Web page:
A day of Hope and pride for the UAE: Emiratis, expats excited to watch Mars probe launch
Dubai - Emiratis are brimming with pride, saying the Mars mission opens a new chapter in the UAE's glorious history.
Today was all about Hope - and pride, as the UAE comes down to the last few hours before its Mars probe blasts off to space. Citizens and residents were all thrilled to have the opportunity to watch history unfold on Sunday.
Several people told Khaleej Times that they will be staying up late tonight to witness the epic moment, the first-ever interplanetary mission for the Arab world. Hope is slated for lift-off at 1.58am on Monday, after being delayed twice because of adverse weather conditions at launch site on Tanegashima Island in Japan.
Emiratis are brimming with pride, saying the Mars mission opens a new chapter in the UAE's glorious history.
Mustafa Al Husseiny, an Emirati, said: "The mission starts with Hope and it will lead to breakthroughs in science, discoveries, inventions and solutions for existing and future challenges for all mankind.
"As citizens and residents we are proud to be part of this visionary and innovative era of the UAE's growth. No doubt, this will open a new chapter in the glorious history of the UAE, where new frontiers in space travel will be explored."
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Al Husseiny, general manager of Golden Loaf, said he is particularly looking forward to the launch countdown that will be done in Arabic. "It is a matter of honour that for the first time in history, Arabic numbers will be used for such a countdown."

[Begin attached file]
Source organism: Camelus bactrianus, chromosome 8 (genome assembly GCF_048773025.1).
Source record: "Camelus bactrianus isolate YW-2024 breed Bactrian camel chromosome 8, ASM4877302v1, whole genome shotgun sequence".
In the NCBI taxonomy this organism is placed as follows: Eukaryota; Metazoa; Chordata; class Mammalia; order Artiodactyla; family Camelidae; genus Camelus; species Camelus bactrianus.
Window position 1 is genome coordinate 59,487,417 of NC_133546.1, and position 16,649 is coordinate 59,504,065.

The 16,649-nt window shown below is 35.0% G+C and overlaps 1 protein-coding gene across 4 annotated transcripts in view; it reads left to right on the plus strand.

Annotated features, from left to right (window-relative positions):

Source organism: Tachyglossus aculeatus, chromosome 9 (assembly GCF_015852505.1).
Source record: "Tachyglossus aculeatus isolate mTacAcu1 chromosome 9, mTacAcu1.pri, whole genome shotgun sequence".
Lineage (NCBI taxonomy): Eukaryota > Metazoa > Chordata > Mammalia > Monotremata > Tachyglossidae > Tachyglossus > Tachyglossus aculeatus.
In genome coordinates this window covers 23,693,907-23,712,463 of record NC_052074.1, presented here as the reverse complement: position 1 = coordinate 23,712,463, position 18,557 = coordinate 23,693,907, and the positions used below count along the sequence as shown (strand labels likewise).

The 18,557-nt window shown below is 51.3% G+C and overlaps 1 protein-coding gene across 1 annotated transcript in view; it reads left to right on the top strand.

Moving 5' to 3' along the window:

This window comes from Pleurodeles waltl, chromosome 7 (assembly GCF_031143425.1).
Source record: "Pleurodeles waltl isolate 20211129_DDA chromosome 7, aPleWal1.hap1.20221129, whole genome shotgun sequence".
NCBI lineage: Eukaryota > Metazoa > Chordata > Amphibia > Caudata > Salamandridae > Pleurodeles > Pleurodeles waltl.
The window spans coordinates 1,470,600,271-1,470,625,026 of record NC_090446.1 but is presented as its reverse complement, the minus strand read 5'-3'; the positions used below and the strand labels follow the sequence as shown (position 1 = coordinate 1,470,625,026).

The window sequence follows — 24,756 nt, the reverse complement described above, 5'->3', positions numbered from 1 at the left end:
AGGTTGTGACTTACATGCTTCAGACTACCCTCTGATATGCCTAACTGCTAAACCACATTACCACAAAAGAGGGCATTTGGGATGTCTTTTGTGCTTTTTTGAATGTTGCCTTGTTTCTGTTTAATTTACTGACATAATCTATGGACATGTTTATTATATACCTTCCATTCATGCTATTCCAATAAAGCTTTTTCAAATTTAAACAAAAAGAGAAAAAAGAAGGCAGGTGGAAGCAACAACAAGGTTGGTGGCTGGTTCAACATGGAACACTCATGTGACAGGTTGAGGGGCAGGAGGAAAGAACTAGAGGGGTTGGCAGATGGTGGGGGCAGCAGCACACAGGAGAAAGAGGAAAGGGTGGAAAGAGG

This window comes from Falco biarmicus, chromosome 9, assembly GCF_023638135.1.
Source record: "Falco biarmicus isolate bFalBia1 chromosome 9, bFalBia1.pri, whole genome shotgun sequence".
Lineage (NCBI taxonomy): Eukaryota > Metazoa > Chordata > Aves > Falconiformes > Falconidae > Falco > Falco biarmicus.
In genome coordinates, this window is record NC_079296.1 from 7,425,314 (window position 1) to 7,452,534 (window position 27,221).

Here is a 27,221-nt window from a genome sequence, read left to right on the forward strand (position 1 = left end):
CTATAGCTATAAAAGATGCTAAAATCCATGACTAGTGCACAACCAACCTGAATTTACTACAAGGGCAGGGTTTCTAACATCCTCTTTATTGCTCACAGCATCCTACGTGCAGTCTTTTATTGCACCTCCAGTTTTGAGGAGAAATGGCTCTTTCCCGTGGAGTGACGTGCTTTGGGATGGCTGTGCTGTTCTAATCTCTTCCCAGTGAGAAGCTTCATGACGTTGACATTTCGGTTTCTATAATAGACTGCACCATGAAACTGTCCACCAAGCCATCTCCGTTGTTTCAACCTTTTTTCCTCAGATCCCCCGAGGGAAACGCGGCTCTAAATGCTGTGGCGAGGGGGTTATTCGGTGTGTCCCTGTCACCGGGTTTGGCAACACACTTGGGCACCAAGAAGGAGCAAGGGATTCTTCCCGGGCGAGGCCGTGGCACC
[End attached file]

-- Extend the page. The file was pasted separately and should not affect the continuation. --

Little space dreamers can hardly wait to watch the rocket soar into the sky. Mir Faraz, a 10-year-old who was born and raised in the UAE, is extremely proud of the country's achievements in space exploration. Faraz has avidly followed every space dream the UAE has turned into reality.
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"I will be staying up with my family to watch it live. I cannot believe that I will get to witness a historic event live. The UAE is a country where innovation is weaved into its DNA," he said.
"In the not-so-recent past, we've seen the state-of-the-art Khalifa satellite being launched successfully and Hazzaa AlMansoori becoming the first Emirati astronaut to reach the International Space Station on September 25, 2019. Now, less than a year later, we will see another dream come true - the launch of the Hope probe.
"Imagine, not even a year since Major AlMansoori's mind-blowing journey and, now, the UAE is set to explore Mars! This unparalleled achievement proves that in this progressive nation, today's dreams are tomorrow's achievements - that there are no limits to dreams and ambition and all goals are achievable."
Studying Mars climate will help humans understand Earth better: UAE scientist
His 13-year-old sister Mishal, who had the privilege of witnessing the launch of AlMansoori into space from the Mohammed Bin Rashid Space Centre (MBRSC), said: "As I wait for the launch of Hope Probe, I have a sense of déjà vu. I had the privilege to be one of the lucky ones to have been present at MBRSC less than one year ago. I stood there enthralled, my eyes glued to the enormous screens. I've never seen so many people being happy at the same time and that made me understand what it feels like to see a dream being realised."